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"Election Watch for the Digital Age is a new research initiative investigating the interplay between digital platforms and election integrity — and confirming that the internet can be used to disrupt democracies as surely as it can destabilize dictatorships" (Freedom House 2021).
“This is a debate about...whether Americans should use the moment to pressure power...for a favorable outcome for democracy or whether its more important to use the moment to dismantle and decenter power... given all the possible ways America’s elites could help secure a free and fair election, few have stepped up” (Charlie Warzel, 2020).
“The “freedom to be free,” as Hannah Arendt put it, is a privilege that, globally, very few have the pleasure to enjoy: The world is full of people who are economically advanced, but politically repressed. That’s why it’s vital to make a renewed case for human rights” (Jochen Bittner, 2020).
“Citizens’ assemblies are often promoted as a way to reverse the decline in trust in democracy, which has been precipitous in most of the developed world over the past decade or so...politicians, a common complaint runs, have no understanding of, or interest in, the lives and concerns of ordinary people. Citizens’ assemblies can help remedy that” (Leaders, 2020).
“Facebook has been incredibly lucrative for its founder, Mark Zuckerberg, who ranks among the wealthiest men in the world. But it’s been a disaster for the world itself, a powerful vector for paranoia, propaganda and conspiracy-theorizing as well as authoritarian crackdowns and vicious attacks on the free press. Wherever it goes, chaos and destabilization follow” (Jamelle Bouie, 2020).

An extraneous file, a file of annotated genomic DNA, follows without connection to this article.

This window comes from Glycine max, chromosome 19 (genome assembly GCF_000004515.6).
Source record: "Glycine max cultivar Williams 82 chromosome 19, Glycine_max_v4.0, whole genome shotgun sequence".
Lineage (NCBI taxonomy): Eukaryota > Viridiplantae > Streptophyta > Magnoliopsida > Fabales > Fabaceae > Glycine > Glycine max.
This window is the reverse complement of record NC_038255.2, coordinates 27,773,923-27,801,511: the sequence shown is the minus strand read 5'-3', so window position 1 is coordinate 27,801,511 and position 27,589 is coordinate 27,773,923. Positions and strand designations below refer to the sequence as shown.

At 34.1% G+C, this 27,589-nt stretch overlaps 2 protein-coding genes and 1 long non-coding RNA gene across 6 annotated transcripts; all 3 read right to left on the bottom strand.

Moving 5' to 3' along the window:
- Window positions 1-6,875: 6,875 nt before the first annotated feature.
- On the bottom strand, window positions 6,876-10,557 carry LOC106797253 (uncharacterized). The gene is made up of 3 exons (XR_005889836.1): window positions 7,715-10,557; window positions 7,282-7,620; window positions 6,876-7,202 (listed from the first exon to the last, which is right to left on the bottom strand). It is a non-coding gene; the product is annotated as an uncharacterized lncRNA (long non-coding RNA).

“The rise of right-wing populist leaders in several countries has brought immense attention to the use of executive power, in popular debate and among constitutional scholars across presidential and parliamentary systems. Along with the rise of executive power, there has been a corresponding but less studied phenomenon: the decline in judicial power” (Madhav Khosla, 2020).
“But in the end, even here, it was essentially business as usual in a State Capitol where police unions have long wielded enormous power. The measures that passed this year were either noncontroversial or so diluted as to have little if any immediate impact” (Miriam Pawel, 2020).
“The protests in Belarus should force us to rethink the relationship between the pandemic and authoritarianism. Does the virus infect our societies with authoritarian governance or, alternatively, can it strengthen democratic immunity?” (Ivan Krastev, 2020).
“Facebook wins in every direction. Its size and power creates instability, the answer to which, according to Facebook, is to give the company additional authority” (Charlie Warzel, 2020).
“Although the damage is difficult to measure, the United States has lost much of its moral authority...will the coming decades bring a new Cold War, with China cast as the Soviet Union and the rest of the world picking sides or trying to find a middle ground?” (Margaret MacMillan, 2020).
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